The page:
|Cade went up the mast of Sand Dollar to check his masthead fittings. While he was up there, he snapped this photo of Ithaka.
"Howzabout we stay here awhile," I suggested to Douglas, without even knowing what the place had to offer.
"Sure, howzabout forever?" he said, without hesitation. Little did we know then how full the next two weeks would be.
Around us were Simba and Sand Dollar, as well as a few other cruising boats, including our friends on Street Legal, Guy and Annika, who’d arrived the week before. Each would have their own dramas unfold here, starting with Sand Dollar. A few days before, while we were all anchored in the Lemon Cays of the San Blas, Cade and Lisa received an onboard e-mail (via their enviable ham system) from Al and Teresa Jacobs, our teacher friends in La Ceiba, Honduras. Together with the Jacobs, whom we’d met through this website in January, after they e-mailed us about The Log Of Ithaka, we’d shared many good times while Ithaka was hauled out for a paint job at the boatyard. Sand Dollar, a Polaris 43, was being painted the same week. We’d all hung out together, and become fast friends; so much so that Al and Teresa flew from La Ceiba to Guanaja, Honduras, to spend a week with all of us before we set sail for the southwest Caribbean.
|Many of the stones used to build the vast Portobello fort were removed and used in building the great jetty at Panama City.
|The cannons of the Portobello fort still aim to the entrance of the protected bay, flanked on three sides by high hills.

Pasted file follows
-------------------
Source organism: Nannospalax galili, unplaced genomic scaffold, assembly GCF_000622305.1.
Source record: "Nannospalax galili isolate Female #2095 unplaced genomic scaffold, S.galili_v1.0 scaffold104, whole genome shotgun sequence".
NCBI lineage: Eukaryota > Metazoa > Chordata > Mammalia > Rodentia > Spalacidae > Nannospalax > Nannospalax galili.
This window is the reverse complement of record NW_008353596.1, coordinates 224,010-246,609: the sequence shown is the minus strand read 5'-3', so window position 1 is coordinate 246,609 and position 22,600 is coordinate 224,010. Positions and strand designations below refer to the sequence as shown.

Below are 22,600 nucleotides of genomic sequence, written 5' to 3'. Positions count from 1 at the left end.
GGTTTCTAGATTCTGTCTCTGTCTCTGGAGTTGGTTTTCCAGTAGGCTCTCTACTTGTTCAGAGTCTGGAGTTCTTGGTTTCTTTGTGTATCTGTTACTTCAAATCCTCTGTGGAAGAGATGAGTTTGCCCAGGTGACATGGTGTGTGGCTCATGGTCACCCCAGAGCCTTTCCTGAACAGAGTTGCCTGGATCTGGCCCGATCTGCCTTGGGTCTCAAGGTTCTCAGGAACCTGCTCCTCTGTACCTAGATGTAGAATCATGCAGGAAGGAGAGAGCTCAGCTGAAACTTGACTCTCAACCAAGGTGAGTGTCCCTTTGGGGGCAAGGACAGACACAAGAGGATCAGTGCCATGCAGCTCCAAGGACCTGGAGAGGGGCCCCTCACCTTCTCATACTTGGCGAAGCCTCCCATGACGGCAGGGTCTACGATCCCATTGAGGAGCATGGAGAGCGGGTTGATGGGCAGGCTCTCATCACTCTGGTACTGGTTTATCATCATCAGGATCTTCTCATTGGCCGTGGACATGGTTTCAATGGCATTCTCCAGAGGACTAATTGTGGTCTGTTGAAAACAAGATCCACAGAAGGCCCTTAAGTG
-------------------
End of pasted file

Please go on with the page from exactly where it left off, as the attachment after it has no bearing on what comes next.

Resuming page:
There was one big hurdle though: The job was to start as soon as possible.
Standing between Sand Dollar and Venezuela was a 650-mile beat against the powerful easterly trade winds, around one of the most treacherous coasts in the Caribbean. But there was more. When Simba, Ithaka and Sand Dollar went to Porvenir to check in officially (having been in Panama at that point for a couple of weeks), Lisa and Cade discovered, horrified, that they’d left all their boat papers and passports in an internet café in San Andres, Colombia, one month before! Frantic, they called Cade’s dad in the States and asked him to read their Yahoo e-mail, remembering that that e-mail address had been written on one of the lost documents. Sure enough, a message was waiting for them, sent from the girl in San Andres who’d found their documents; she was still holding onto them.
There’s almost nothing that can match the feeling of exposure in a foreign country than not having your passports and boat papers in order, and since September 11, 2001, getting replacement papers from the United States has become a major ordeal. In the most benign circumstances, were you to be discovered without passports and zarpes, you wouldn’t be allowed to go anywhere until you’d gone to an American Embassy to place an order for replacement papers, or until you’d returned to the United States to deal with it in person. In either of these complicated scenarios, Cade would run out of time and lose the opportunity for this job—plus whatever other major hassles would come his way.
|For centuries, Portobello was the end point for the Spanish Plate Fleet—their stolen treasures were brought here by mule over the mountains from the Pacific side.